Afghanistan updates: Chaos at Kabul airport, world’s response


(KABUL, Afghanistan) — United States troops have taken control of the airport in Kabul, Afghanistan, as chaos continues after the Taliban took control of the country.

U.S. troops have reportedly established large barriers and roadblocks on the streets near the airport in an effort to both slow and control the fleeing population.

The world reacts

Leaders around the globe have responded to the Taliban takeover of Afghanistan.

British Defense Secretary Ben Wallace was speaking about the race against time to evacuate Brits and Afghans who helped the military when he became overcome with emotion after saying that some people who served the U.K. will not come back.

When asked in an interview with British radio station LBC why he was taking it so personally, he said, “Because I’m a soldier. It’s sad, and the West has done what it’s done, and we have to do our very best to get people out and stand by our obligations.”

Russia’s top envoy on Afghanistan has said Moscow will not rush to recognize the Taliban as the country’s new government.

But the envoy, Zamir Kabulov who oversees Russia’s Afghan policy, said in a radio interview with Echo of Moscow the Taliban had learned its lesson from 20 years ago when the world moved against them as terrorists.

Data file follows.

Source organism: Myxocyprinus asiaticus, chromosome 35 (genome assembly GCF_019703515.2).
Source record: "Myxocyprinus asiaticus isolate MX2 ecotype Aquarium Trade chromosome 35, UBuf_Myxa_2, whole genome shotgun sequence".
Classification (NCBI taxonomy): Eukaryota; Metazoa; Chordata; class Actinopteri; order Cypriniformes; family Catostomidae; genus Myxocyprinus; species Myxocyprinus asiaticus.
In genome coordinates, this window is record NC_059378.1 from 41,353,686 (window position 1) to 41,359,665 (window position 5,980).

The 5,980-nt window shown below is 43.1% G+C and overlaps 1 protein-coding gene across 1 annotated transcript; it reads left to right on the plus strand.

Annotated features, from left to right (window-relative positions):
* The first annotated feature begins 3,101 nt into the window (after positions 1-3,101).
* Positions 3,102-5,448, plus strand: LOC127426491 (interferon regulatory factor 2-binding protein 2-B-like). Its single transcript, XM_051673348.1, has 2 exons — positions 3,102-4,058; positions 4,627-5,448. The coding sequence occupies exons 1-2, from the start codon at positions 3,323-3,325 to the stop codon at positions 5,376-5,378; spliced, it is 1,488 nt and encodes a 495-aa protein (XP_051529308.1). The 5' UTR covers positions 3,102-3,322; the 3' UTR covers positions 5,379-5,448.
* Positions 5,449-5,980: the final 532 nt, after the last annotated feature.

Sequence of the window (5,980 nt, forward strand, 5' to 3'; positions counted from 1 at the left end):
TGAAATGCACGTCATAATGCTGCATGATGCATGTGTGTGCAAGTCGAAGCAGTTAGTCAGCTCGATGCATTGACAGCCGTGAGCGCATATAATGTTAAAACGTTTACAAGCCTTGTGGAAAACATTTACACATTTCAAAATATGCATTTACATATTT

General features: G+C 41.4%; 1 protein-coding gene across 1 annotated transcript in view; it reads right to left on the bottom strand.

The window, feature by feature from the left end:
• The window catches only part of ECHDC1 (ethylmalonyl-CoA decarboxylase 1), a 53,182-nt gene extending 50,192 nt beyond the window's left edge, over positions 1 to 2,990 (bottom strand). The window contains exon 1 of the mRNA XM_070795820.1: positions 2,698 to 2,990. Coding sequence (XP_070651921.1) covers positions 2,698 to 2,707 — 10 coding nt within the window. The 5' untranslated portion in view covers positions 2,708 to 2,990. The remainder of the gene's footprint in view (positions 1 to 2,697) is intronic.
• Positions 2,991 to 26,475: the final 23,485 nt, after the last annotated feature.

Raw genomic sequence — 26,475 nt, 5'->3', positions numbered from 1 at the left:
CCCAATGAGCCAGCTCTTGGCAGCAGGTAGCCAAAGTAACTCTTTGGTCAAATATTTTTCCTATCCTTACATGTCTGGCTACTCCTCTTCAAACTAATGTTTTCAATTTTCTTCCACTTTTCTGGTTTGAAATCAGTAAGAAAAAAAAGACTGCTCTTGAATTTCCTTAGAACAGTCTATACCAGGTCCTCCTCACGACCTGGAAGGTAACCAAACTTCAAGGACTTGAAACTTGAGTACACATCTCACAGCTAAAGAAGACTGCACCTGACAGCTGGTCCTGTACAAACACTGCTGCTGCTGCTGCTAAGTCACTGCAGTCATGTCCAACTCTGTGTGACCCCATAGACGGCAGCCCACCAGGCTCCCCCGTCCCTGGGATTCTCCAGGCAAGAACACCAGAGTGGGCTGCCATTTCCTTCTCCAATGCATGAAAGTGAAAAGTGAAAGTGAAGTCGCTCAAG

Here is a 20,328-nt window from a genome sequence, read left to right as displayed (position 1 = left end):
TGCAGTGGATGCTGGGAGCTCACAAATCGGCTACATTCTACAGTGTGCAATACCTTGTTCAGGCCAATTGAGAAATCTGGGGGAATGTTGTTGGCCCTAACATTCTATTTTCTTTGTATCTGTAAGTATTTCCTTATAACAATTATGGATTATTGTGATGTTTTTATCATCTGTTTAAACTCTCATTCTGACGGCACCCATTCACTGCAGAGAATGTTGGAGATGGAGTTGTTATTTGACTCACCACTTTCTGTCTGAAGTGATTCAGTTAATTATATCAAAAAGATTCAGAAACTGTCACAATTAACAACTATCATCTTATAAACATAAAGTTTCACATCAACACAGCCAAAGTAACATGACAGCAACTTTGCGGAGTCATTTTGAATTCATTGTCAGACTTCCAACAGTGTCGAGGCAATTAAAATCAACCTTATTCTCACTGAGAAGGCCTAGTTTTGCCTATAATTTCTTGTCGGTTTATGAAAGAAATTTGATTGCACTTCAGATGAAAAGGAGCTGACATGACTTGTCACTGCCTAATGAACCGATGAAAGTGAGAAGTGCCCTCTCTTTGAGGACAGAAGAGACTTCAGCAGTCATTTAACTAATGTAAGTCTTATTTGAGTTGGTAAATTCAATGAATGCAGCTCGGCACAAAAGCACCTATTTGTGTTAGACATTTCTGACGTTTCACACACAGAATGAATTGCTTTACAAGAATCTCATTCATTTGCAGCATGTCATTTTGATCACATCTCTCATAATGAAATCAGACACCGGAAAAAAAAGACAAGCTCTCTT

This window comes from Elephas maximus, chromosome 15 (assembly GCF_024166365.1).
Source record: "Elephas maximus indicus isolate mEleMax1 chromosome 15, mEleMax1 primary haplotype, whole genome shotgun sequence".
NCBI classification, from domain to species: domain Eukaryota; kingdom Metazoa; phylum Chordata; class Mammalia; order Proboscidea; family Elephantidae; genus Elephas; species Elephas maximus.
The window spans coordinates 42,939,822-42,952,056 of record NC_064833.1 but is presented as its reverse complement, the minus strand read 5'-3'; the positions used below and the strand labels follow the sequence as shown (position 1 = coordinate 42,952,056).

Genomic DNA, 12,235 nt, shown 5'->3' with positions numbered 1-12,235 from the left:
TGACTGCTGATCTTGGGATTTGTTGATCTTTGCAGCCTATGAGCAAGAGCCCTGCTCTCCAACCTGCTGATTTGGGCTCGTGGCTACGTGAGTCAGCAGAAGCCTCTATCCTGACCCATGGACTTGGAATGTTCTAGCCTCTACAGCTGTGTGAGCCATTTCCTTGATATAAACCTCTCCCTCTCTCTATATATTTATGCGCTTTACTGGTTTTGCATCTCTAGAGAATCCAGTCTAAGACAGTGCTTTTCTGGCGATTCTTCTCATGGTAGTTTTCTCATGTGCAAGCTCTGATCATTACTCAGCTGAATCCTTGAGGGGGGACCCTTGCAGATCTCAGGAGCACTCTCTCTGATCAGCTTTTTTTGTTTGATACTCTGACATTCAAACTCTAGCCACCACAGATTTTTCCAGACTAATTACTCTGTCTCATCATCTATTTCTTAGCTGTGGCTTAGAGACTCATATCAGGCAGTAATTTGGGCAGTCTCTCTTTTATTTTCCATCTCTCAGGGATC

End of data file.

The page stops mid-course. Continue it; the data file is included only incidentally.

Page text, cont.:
He said the Taliban had promised no Russians would be harmed and that the group’s fighters have now taken Russia’s embassy under protection in Kabul. Russia has not evacuated its embassy so far, though it has pulled out some staff.

Meanwhile, official statements from China lay the groundwork for Beijing recognizing a Taliban government.

Spokesperson Hua Chunying noted that the Taliban said Sunday that the “war in Afghanistan is over” and that they will work to establish an inclusive government and ensure the safety of foreign missions in Afghanistan. Chunying said China expects these statements to be implemented in order to ensure a smooth transition and curb terrorist and criminal acts, so the Afghan people can avoid war and rebuild their country.

China has been wanting to expand their Belt and Road infrastructure initiative into Afghanistan but the U.S.-backed government had been reluctant to commit. China is connected to Afghanistan by a sliver of land called the Wakhan Corridor, which has historically been a well-traveled trade route. It connects to China’s Xinjiang region, and if it were opened, it would provide a better route from Kashgar, China, to Peshawar, Pakistan.

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